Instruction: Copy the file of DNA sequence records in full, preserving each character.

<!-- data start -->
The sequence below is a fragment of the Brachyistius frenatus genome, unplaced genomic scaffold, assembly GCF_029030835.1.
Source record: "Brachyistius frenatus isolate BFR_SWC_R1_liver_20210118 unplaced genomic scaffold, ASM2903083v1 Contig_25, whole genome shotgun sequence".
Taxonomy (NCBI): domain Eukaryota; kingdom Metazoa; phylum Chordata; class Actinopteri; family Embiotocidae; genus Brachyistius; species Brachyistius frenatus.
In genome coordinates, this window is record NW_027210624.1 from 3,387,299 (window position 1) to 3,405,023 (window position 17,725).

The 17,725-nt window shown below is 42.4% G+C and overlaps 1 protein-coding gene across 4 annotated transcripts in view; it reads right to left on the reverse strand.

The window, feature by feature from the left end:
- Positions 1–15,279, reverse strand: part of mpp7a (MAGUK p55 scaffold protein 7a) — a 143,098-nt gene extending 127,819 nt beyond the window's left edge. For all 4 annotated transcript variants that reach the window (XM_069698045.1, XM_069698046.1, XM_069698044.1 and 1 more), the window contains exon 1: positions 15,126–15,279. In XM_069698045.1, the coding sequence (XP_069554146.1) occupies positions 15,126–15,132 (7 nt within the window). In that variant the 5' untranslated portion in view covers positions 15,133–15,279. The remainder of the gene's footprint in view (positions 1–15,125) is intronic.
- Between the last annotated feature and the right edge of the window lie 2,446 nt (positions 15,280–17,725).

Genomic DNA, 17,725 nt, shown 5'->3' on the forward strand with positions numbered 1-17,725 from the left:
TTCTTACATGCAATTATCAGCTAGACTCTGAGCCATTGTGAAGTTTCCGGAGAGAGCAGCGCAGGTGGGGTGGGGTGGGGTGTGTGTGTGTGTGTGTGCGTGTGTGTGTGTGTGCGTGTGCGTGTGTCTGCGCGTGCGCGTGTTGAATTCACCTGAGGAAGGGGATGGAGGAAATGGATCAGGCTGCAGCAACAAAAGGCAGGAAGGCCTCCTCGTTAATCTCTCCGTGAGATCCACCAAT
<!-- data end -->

The sequence below is a fragment of the Brachyistius frenatus genome, unplaced genomic scaffold, assembly GCF_029030835.1.
Source record: "Brachyistius frenatus isolate BFR_SWC_R1_liver_20210118 unplaced genomic scaffold, ASM2903083v1 Contig_25, whole genome shotgun sequence".
Taxonomy (NCBI): domain Eukaryota; kingdom Metazoa; phylum Chordata; class Actinopteri; family Embiotocidae; genus Brachyistius; species Brachyistius frenatus.
In genome coordinates, this window is record NW_027210624.1 from 3,387,299 (window position 1) to 3,405,023 (window position 17,725).

The 17,725-nt window shown below is 42.4% G+C and overlaps 1 protein-coding gene across 4 annotated transcripts in view; it reads right to left on the reverse strand.

The window, feature by feature from the left end:
- Positions 1–15,279, reverse strand: part of mpp7a (MAGUK p55 scaffold protein 7a) — a 143,098-nt gene extending 127,819 nt beyond the window's left edge. For all 4 annotated transcript variants that reach the window (XM_069698045.1, XM_069698046.1, XM_069698044.1 and 1 more), the window contains exon 1: positions 15,126–15,279. In XM_069698045.1, the coding sequence (XP_069554146.1) occupies positions 15,126–15,132 (7 nt within the window). In that variant the 5' untranslated portion in view covers positions 15,133–15,279. The remainder of the gene's footprint in view (positions 1–15,125) is intronic.
- Between the last annotated feature and the right edge of the window lie 2,446 nt (positions 15,280–17,725).

Genomic DNA, 17,725 nt, shown 5'->3' on the forward strand with positions numbered 1-17,725 from the left:
TTCTTACATGCAATTATCAGCTAGACTCTGAGCCATTGTGAAGTTTCCGGAGAGAGCAGCGCAGGTGGGGTGGGGTGGGGTGTGTGTGTGTGTGTGTGCGTGTGTGTGTGTGTGCGTGTGCGTGTGTCTGCGCGTGCGCGTGTTGAATTCACCTGAGGAAGGGGATGGAGGAAATGGATCAGGCTGCAGCAACAAAAGGCAGGAAGGCCTCCTCGTTAATCTCTCCGTGAGATCCACCAAT